Entering The Suicide Squad, writer and director James Gunn had a huge vision and knew it was imperative “to get the trust of Warner Brothers” as soon as possible, especially because he planned to keep things as practical as possible while filming, which isn’t a cheap exercise.
“We had the biggest budget for sets in Warner Brothers history,” Gunn tells Supanova.
“Saying, ‘Listen, I really plan things out, I’m not gonna spend needlessly, but I need to have these real sets and these real explosions.’ I think that it really grounds a movie like this. It’s so outrageous and makes so many crazy choices, but having that realness around you helps to make it be believable.”
The Guardians of the Galaxy mastermind knows the limits of CGI in modern filmmaking and superhero (or supervillain) endeavours and exactly when and where it should be used.
“CGI is great at some things – I couldn’t do a [character like] Weasel [practically]… I could try, but it wouldn’t be quite the same, and I definitely couldn’t do King Shark in a practical way,” he says.
“For those things, CGI works really well, but for other things, CGI isn’t great, and I don’t know why that is, but CGI is not good at explosions, CGI isn’t good at blood spurts.
“We are at a point where if you see movies today, all the people are getting shot with blood spurting out, and it’s always fake blood, and I’m like, ‘No, I want squibs.’ I know it’s a pain in the arse, because it is, it’s hard.
“On set, if when you’re having somebody get shot [with CGI], you can just do it a million times, but if you have a squib, you have to make sure it’s going to work and then if it doesn’t happen right, you have to go change their clothes, put a new squib on them, bring them back and do it again, and you can only do it so many times.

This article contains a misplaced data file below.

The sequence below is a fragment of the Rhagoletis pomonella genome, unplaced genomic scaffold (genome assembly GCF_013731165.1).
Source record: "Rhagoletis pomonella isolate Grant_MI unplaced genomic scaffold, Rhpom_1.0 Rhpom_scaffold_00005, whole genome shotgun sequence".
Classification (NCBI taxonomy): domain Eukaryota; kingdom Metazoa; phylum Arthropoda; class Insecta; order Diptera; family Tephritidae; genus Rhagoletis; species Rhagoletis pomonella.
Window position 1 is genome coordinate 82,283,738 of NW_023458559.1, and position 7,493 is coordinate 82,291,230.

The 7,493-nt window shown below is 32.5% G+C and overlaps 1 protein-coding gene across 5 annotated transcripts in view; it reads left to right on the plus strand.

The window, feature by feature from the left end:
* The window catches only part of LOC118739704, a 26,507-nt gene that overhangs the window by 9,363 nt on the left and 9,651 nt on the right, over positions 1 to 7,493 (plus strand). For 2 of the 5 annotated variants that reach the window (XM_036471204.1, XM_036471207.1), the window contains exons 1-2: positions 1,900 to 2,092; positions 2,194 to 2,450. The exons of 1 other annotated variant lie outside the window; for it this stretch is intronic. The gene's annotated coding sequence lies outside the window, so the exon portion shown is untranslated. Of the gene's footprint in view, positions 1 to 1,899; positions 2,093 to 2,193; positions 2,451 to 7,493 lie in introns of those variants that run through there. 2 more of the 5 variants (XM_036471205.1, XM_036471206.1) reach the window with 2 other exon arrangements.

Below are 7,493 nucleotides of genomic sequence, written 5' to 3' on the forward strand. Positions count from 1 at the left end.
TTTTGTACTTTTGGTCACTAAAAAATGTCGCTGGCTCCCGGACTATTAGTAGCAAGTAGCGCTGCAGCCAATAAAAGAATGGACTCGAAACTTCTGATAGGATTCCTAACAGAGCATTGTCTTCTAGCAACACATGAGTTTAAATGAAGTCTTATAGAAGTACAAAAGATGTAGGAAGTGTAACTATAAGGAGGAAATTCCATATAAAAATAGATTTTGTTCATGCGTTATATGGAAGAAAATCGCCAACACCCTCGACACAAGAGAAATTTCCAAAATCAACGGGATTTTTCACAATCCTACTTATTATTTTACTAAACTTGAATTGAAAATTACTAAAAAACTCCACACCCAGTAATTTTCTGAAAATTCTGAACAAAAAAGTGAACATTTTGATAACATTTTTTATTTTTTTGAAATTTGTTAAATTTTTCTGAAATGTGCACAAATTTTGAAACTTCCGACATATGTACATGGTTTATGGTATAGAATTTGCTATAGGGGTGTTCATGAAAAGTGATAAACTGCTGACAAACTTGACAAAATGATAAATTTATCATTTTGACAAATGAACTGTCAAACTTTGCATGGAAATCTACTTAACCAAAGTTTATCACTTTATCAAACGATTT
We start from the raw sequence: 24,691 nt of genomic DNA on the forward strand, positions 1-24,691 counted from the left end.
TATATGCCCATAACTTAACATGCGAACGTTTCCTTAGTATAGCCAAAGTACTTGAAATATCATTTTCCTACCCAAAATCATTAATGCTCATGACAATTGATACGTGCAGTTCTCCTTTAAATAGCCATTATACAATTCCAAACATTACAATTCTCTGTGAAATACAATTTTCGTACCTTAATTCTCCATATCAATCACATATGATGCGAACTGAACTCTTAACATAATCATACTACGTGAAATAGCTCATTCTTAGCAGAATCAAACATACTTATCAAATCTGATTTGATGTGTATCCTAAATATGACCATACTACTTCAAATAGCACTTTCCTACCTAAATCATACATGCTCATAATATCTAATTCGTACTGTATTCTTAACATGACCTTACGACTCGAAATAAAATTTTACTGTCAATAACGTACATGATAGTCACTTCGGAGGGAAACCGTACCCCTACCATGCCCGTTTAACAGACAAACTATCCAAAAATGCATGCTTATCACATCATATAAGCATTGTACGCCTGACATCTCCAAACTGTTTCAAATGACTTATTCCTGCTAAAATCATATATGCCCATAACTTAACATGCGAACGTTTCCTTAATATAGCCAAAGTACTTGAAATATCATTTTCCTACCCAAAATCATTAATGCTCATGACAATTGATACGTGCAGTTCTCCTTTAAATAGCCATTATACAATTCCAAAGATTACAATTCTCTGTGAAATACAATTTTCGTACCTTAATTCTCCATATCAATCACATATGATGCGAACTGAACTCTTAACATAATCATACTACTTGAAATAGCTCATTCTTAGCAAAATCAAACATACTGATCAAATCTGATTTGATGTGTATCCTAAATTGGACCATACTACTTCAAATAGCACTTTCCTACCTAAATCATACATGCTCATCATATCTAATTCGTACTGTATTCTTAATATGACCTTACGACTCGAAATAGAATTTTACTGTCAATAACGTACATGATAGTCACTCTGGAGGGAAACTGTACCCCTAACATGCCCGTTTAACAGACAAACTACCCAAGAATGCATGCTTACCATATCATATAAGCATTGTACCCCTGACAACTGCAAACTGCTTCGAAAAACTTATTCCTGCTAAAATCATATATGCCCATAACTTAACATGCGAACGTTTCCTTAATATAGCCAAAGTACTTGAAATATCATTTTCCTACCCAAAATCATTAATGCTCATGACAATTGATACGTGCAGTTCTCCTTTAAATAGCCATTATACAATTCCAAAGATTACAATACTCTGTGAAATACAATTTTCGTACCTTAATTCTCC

“But I thought that for the veracity of the film that we needed to do that, and I just think some things look better practically than CGI.”
Gunn has also mastered the art of blending practicality with CGI, and the film’s fortress, Jotunheim, is a perfect example of that. Its first eight stories are real and the rest is CGI.
“We got to make extensions like that with CGI that work really well, like the beach, we built the beach at the beginning [of the film],” he explains.
“It’s the size of like six football fields and we built waves and an ocean and everything and had that on the backlot in Georgia and that’s what that beachfront is at the beginning.
“It just felt necessary for the movie, and honestly, it’s really good for the actors too, because when Margot [Robbie] is running from those explosions in the beginning, they’re real explosions, and they won’t kill her, but they will get dirt in your eye.
“And I think that really adds this intensity to the performances that you wouldn’t normally have, so the more you can build things real, then when you have King Shark standing next to them, they can imagine that part of it, especially when it’s Steve [Agee], a guy wearing a big shark body.”
LEAD IMAGE: Sean Gunn, Pete Davidson, Mayling Ng, Joel Kinnaman, Jai Courtney, Nathan Fillion, James Gunn, Margot Robbie, Flula Borg and Michael Rooker on the set ‘The Suicide Squad’. Image by Jessica Miglio